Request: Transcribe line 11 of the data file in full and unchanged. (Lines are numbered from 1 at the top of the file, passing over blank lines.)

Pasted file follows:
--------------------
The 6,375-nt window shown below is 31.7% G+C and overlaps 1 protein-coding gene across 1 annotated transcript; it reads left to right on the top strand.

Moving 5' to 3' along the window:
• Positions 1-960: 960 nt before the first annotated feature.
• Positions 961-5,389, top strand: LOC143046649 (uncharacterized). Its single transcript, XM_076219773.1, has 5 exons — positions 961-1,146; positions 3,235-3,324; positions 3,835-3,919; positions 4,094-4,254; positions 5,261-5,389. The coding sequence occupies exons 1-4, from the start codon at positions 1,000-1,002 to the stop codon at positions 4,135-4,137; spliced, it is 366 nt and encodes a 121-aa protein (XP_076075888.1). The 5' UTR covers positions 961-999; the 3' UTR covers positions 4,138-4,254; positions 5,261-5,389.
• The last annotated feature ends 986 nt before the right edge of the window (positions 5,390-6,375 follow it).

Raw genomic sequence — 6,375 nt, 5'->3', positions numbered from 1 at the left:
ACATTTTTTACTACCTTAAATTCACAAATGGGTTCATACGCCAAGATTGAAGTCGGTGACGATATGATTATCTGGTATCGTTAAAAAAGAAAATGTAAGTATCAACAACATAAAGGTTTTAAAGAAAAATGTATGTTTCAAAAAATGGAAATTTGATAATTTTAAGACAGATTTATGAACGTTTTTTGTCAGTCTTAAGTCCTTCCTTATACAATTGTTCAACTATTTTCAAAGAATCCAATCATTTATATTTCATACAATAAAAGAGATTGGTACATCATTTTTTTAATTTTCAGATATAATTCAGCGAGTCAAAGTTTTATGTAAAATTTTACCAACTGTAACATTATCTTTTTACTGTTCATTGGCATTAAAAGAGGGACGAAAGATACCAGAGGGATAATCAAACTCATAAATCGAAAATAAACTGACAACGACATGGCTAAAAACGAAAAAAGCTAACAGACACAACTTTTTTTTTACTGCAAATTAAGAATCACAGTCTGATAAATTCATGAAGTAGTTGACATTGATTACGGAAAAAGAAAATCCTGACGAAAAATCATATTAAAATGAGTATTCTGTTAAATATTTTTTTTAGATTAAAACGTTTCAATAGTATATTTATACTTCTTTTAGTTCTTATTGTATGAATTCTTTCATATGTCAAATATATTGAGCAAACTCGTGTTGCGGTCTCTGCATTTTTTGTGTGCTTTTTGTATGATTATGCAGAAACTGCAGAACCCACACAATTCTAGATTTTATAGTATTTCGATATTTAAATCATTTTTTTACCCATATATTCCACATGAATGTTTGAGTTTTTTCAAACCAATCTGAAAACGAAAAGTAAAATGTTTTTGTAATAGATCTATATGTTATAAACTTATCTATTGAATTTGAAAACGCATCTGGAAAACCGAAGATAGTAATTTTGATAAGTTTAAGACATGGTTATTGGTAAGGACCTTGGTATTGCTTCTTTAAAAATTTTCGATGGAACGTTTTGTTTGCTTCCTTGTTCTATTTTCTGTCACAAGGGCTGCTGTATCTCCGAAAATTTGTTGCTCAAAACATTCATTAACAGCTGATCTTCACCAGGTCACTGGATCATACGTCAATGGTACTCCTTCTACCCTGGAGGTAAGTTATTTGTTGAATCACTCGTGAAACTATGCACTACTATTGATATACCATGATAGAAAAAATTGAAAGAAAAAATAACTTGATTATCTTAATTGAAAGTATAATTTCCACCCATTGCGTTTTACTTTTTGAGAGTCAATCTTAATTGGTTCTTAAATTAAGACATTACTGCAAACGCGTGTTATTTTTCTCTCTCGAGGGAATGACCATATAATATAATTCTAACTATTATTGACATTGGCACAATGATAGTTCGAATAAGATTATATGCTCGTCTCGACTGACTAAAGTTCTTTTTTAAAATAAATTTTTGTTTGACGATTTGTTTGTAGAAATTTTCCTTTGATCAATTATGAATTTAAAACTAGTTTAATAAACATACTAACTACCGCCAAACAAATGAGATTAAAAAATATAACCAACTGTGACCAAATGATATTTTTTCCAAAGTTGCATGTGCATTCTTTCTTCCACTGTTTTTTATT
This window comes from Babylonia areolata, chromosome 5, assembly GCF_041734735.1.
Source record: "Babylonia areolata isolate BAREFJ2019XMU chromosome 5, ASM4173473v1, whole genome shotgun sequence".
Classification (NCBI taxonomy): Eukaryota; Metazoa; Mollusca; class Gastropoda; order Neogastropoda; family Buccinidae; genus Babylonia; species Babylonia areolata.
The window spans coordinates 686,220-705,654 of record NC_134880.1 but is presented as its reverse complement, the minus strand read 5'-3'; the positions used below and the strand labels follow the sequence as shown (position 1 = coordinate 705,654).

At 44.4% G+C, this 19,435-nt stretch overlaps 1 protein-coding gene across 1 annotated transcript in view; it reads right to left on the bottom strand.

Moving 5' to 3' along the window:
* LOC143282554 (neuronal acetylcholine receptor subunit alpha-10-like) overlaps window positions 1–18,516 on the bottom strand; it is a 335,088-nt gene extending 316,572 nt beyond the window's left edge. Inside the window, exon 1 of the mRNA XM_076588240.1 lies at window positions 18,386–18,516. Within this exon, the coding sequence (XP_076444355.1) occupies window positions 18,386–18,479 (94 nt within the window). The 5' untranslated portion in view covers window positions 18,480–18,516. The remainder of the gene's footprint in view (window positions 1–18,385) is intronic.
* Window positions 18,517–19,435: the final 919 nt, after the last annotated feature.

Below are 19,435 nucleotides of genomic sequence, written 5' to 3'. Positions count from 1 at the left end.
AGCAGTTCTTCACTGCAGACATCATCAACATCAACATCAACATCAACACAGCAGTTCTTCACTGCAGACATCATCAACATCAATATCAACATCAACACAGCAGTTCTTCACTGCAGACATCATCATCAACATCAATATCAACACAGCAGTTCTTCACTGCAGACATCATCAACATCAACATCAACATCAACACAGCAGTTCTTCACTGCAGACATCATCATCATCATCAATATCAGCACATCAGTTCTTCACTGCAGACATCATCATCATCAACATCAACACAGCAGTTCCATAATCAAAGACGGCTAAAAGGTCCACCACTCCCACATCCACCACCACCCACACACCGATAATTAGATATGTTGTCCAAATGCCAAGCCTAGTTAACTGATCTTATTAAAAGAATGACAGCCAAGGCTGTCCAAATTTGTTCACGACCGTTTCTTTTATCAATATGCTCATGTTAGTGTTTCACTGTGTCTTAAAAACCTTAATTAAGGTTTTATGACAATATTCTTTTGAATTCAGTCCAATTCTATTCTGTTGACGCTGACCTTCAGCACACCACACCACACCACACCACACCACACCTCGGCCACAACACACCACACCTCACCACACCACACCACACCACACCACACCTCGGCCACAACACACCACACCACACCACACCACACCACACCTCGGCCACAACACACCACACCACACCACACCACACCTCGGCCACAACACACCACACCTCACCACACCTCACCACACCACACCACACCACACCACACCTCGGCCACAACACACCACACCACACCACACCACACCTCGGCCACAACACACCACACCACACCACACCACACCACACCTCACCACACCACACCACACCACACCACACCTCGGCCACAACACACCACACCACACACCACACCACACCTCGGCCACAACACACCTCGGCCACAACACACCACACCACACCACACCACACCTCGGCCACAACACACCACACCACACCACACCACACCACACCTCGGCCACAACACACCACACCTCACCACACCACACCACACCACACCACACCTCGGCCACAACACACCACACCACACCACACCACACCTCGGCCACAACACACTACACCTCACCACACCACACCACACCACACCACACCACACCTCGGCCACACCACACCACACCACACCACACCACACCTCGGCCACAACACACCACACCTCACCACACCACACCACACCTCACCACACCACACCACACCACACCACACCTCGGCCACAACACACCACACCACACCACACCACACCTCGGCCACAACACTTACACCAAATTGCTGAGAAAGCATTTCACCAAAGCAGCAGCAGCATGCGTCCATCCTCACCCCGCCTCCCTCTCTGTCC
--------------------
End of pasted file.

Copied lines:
The window spans coordinates 686,220-705,654 of record NC_134880.1 but is presented as its reverse complement, the minus strand read 5'-3'; the positions used below and the strand labels follow the sequence as shown (position 1 = coordinate 705,654).